Wal-Mart Requires In-Store Clinics To Use E-Health Records System
Wider use may prompt recalcitrant doctors to implement digital records systems.
Walk-in clinics may drive wider use of health care IT
In 2004, President Bush laid out the goal for most Americans to have electronic health records by 2014, and Wal-Mart seems intent on doing its part. Not only is the retailer rolling out e-health records to tens of thousands of its employees and their dependents in connection with Dossia, a consortium of eight large employers that includes AT&T and Intel, but it's also requiring the use of e-health record software for patients treated at the in-store clinics it's about to launch.
Wal-Mart unveiled the first of its "The Clinic At Wal-Mart" sites earlier this month in Arkansas, and it has plans for more than 400 in Atlanta, Dallas, and Little Rock by 2010, including rebranding some of the 55 or so clinics that now operate in Wal-Mart stores. As part of this push, Wal-Mart says it signed a letter of intent to work with RediClinic, which specializes in walk-in clinics, and local hospital systems to co-brand clinics in 200 Wal-Mart Supercenters. For example, Wal-Mart is partnering with St. Vincent Health System, a part of the Catholic Healthcare Initiatives system, to open four co-branded clinics in Little Rock. Wal-Mart expects to open more than 2,000 clinics nationwide by 2014.
Wal-Mart is requiring that the operators of its clinics--including RediClinic--use e-health record and practice management software from eClinicalWorks, a privately held vendor. "Wal-Mart wants to be consistent with all its clinics," says a RediClinic spokeswoman. EClinicalWorks, which posted revenue of $60 million last year, is tiny compared with health-record software vendors such as General Electric and Epic Systems. But it's playing a key role in a few high-profile regional projects, including the Massachusetts eHealth Collaborative, where hundreds of doctors in Massachusetts are using eClinicalWorks software in their practices.
To comply with American Medical Association guidelines, e-health record systems are used in almost all of the in-store health clinics in the United States. There were more than 700 of them at the end of last year and could be more than 1,500 by the end of this year, according to estimates by Mary Kate Scott, principal of health clinic consulting firm Scott & Co.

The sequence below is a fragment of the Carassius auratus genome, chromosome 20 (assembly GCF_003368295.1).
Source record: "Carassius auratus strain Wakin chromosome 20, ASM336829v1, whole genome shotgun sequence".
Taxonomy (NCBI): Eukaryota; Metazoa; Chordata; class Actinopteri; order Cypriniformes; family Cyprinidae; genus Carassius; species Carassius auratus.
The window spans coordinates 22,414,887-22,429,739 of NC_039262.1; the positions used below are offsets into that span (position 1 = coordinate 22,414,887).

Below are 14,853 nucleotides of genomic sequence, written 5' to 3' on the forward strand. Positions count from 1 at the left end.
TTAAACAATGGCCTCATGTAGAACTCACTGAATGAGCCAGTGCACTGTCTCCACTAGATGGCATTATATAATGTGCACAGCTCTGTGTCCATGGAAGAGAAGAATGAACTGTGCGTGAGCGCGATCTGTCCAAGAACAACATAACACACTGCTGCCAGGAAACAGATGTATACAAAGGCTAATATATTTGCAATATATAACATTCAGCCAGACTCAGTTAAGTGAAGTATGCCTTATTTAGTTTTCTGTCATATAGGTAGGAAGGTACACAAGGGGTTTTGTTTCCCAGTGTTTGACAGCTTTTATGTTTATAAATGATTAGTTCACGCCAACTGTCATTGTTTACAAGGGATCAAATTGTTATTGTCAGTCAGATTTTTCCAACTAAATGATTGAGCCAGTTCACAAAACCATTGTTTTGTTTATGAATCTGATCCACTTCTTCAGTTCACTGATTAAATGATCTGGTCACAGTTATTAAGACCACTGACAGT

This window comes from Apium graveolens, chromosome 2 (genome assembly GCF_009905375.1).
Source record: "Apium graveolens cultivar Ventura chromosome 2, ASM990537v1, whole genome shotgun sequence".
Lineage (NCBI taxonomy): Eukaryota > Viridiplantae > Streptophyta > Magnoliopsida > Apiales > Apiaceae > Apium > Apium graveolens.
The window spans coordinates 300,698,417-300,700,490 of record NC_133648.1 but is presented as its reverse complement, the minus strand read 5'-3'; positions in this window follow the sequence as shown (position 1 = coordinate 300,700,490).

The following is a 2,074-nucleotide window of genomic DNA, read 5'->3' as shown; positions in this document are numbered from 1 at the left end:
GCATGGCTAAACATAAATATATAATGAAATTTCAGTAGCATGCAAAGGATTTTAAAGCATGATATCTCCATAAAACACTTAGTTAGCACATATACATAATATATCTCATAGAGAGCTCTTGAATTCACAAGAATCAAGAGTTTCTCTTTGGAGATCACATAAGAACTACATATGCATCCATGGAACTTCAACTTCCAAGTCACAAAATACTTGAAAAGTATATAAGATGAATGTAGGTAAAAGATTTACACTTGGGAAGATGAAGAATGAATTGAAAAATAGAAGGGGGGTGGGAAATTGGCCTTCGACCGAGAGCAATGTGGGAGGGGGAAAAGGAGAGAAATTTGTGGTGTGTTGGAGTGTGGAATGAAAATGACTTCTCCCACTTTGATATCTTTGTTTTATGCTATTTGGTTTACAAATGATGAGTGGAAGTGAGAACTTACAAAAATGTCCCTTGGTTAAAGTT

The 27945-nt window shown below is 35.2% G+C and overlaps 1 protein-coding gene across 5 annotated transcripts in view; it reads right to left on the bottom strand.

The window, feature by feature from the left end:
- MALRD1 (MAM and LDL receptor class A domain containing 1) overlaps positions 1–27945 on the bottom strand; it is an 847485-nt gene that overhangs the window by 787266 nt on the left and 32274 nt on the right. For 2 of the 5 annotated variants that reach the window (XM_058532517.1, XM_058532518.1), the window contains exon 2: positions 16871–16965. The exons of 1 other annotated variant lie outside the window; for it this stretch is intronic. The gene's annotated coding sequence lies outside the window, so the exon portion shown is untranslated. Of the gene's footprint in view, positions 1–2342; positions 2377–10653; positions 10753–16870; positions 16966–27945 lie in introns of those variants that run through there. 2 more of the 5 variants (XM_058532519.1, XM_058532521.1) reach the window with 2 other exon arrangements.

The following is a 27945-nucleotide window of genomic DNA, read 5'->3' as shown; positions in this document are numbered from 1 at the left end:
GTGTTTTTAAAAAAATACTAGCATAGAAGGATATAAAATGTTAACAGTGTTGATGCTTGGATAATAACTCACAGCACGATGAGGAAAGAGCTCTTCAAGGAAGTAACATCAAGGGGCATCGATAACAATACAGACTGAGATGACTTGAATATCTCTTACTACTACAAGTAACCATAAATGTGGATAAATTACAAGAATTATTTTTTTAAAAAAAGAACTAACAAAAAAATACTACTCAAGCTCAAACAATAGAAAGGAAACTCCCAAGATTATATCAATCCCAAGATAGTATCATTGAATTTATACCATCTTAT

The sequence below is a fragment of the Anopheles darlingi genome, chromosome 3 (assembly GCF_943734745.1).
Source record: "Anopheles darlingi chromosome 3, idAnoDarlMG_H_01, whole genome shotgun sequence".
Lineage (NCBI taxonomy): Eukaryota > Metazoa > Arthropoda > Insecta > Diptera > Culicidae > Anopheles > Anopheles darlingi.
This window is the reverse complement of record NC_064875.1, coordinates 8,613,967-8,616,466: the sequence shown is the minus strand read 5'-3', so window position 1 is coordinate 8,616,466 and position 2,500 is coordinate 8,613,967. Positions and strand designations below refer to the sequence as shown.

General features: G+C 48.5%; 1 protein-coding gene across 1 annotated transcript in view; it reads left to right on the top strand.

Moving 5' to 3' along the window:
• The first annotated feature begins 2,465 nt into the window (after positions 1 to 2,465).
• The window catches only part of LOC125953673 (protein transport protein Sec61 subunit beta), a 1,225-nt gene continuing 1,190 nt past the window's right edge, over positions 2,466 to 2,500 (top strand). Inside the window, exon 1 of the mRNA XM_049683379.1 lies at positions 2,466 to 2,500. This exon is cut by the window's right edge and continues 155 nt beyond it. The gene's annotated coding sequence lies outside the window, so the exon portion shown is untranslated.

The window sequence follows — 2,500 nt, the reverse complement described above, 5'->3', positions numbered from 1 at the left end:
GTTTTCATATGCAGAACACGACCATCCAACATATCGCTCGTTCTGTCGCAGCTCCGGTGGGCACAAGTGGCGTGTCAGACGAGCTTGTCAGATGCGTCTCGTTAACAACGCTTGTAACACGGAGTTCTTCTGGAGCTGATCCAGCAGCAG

TOOLS ARE JEWELS
MinuteClinic, a subsidiary of drug store chain CVS, uses in its 485 clinics in 30-plus states a proprietary e-health record system that's complemented by third-party components for processes such as e-prescribing, drug-interaction checks, and insurance claims transmission, says MinuteClinic CIO Cris Ross. But the real jewel of MinuteClinic's e-health system, Ross says, is its decision-support tools, which guide in-store clinicians on medical industry best practices such as the steps to take if a patient's strep-throat test result is positive.
In addition to e-health record software, just about every in-store clinic relies on decision-support tools like MinuteClinic's, says consultant Scott. That's because the business model of these clinics, which is to provide consumers with a small selection of low-cost and quick health services, requires quality assurance and standards of care that are supported by tech tools like e-health records and e-checklists. "It's not possible to do this without a technology backbone," she says.
Still, by some estimates, less than 20% of U.S. doctors have deployed e-health record systems in their offices, despite the urging of health industry experts and government officials, who have been spotlighting their use in recent years in reducing medical errors and costs. Perhaps Wal-Mart's e-health record push will help set an example for doctors to follow.
5 Top Federal Initiatives For 2015As InformationWeek Government readers were busy firming up their fiscal year 2015 budgets, we asked them to rate more than 30 IT initiatives in terms of importance and current leadership focus. No surprise, among more than 30 options, security is No. 1. After that, things get less predictable.